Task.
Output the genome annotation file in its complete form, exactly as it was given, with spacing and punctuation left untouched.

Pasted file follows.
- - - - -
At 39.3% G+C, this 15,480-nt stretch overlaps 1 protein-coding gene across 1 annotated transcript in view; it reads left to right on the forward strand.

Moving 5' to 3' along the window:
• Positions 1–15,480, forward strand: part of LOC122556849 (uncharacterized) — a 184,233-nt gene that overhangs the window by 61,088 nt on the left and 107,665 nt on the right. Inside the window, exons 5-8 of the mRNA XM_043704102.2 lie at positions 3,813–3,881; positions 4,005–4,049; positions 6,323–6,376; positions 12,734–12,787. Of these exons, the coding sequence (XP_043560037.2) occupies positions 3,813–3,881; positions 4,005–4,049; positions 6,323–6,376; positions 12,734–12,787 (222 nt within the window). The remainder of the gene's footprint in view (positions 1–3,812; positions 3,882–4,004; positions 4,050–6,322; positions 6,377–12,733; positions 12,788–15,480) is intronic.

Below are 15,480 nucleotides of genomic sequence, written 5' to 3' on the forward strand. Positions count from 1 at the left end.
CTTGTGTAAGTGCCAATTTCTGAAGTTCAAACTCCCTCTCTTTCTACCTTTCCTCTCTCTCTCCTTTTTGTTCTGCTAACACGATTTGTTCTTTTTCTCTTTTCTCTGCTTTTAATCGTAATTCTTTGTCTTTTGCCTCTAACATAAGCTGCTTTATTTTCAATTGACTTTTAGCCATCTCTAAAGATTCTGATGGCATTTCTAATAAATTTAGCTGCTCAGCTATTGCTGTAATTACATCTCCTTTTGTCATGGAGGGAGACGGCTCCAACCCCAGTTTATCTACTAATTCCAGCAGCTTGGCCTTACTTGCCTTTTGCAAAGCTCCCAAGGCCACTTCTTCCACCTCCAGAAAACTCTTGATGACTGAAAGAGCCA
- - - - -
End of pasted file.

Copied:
At 39.3% G+C, this 15,480-nt stretch overlaps 1 protein-coding gene across 1 annotated transcript in view; it reads left to right on the forward strand.

Moving 5' to 3' along the window:
• Positions 1–15,480, forward strand: part of LOC122556849 (uncharacterized) — a 184,233-nt gene that overhangs the window by 61,088 nt on the left and 107,665 nt on the right. Inside the window, exons 5-8 of the mRNA XM_043704102.2 lie at positions 3,813–3,881; positions 4,005–4,049; positions 6,323–6,376; positions 12,734–12,787. Of these exons, the coding sequence (XP_043560037.2) occupies positions 3,813–3,881; positions 4,005–4,049; positions 6,323–6,376; positions 12,734–12,787 (222 nt within the window). The remainder of the gene's footprint in view (positions 1–3,812; positions 3,882–4,004; positions 4,050–6,322; positions 6,377–12,733; positions 12,788–15,480) is intronic.

Below are 15,480 nucleotides of genomic sequence, written 5' to 3' on the forward strand. Positions count from 1 at the left end.
CTTGTGTAAGTGCCAATTTCTGAAGTTCAAACTCCCTCTCTTTCTACCTTTCCTCTCTCTCTCCTTTTTGTTCTGCTAACACGATTTGTTCTTTTTCTCTTTTCTCTGCTTTTAATCGTAATTCTTTGTCTTTTGCCTCTAACATAAGCTGCTTTATTTTCAATTGACTTTTAGCCATCTCTAAAGATTCTGATGGCATTTCTAATAAATTTAGCTGCTCAGCTATTGCTGTAATTACATCTCCTTTTGTCATGGAGGGAGACGGCTCCAACCCCAGTTTATCTACTAATTCCAGCAGCTTGGCCTTACTTGCCTTTTGCAAAGCTCCCAAGGCCACTTCTTCCACCTCCAGAAAACTCTTGATGACTGAAAGAGCCA